LONDON (Reuters) -The British government will set out measures to boost international travel later on Friday, helping airlines and holiday companies which say they will not survive another winter of onerous rules and red tape.
While Europe has relaxed travel restrictions for the fully vaccinated, expensive COVID-19 testing requirements remain in place for fully vaccinated arrivals into Britain, holding back a travel recovery as the tougher winter period nears.
“I’ll set out measures to simplify international travel later today in order to reduce costs, take advantage of higher levels of vaccination, and keep us all safe,” Transport Secretary Grant Shapps said on Twitter.
Shapps sets policy for England, with Scotland, Wales and Northern Ireland in charge of their own rules.
Travel shares, which were already trading higher on hopes of a rule change, jumped further. British Airways-owner IAG was up 6%, TUI traded up 5%, easyJet was up 3%, Jet2 6% higher and On the Beach up 11%.
The Prime Minister Boris Johnson hinted earlier in the week that a change was likely, and there have been reports that popular destination Turkey may be opened up for British travellers again.
Airlines and travel companies say far-reaching changes are needed or more job losses will follow the 100,000 already lost.
“There are hundreds of businesses out there who will not survive this winter unless changes are made,” TUI UK managing director Andrew Flintham told Sky News on Friday.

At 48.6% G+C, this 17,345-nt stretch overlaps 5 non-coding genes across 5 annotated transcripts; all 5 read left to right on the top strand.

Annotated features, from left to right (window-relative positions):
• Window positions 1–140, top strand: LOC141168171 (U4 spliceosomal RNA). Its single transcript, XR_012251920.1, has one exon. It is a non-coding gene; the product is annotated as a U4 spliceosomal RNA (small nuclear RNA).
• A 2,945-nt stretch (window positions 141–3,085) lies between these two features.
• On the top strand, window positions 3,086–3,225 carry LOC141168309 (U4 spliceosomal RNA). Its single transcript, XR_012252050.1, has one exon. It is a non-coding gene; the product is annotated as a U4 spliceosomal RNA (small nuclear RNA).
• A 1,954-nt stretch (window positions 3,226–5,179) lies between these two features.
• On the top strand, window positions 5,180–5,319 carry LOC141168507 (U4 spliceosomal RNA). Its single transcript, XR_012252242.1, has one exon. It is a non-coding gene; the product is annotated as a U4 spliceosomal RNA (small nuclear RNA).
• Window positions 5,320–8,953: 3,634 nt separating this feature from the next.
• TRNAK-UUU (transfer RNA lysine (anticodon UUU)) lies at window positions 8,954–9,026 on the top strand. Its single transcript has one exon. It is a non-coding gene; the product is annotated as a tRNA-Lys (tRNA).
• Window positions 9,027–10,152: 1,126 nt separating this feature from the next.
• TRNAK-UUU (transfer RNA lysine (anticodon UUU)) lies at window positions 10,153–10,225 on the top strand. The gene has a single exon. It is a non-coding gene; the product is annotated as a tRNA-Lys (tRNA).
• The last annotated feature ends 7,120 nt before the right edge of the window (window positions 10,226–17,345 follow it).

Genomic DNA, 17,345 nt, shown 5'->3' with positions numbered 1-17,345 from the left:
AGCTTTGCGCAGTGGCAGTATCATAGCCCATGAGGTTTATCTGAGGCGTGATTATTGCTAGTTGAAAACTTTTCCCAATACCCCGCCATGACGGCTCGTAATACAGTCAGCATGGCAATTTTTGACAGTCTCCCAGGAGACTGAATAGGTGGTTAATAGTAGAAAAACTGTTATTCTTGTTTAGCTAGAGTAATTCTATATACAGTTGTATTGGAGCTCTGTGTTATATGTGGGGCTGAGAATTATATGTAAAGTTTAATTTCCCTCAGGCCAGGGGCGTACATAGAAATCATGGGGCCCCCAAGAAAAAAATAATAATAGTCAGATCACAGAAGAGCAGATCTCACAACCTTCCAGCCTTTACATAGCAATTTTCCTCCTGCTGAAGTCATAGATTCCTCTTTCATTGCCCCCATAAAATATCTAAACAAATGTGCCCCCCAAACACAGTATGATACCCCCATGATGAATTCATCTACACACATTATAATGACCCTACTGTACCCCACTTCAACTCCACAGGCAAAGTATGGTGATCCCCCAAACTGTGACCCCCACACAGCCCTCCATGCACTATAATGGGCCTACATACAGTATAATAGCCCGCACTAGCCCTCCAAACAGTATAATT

The industry, already on its knees after 18 months of restrictions, is facing a cliff edge as the government’s furlough scheme ends later this month with winter approaching, when fewer people travel and businesses tend to make a loss.
COSTLY TEST RULES SCRAPPED
Shapps’s simplification plan suggests that the so-called traffic light system which ranks destinations as green, amber and red, could go.
By reducing costs he could mean that the government will remove the requirement for fully vaccinated travellers to take a lateral flow test before departing their destination and a costly PCR test on their return into Britain, which can add hundreds of pounds per person to a trip.
Media reports have said that destinations will simply be ranked low or high risk, instead of red, amber and green and that many countries, including Turkey, will be removed from the high risk red list which currently includes 62 destinations.
Data shows that Britain’s travel recovery is lagging. UK flights were down 39% compared to pre-pandemic levels for the two weeks to early Sept. 6, while France, Spain and Italy were down between 24-28%, according to Eurocontrol.
Quarantine hotels, where people spend 11 nights in a designated facility at a cost of more than 2,000 pounds, are expected to remain in place for arrivals from high risk countries.
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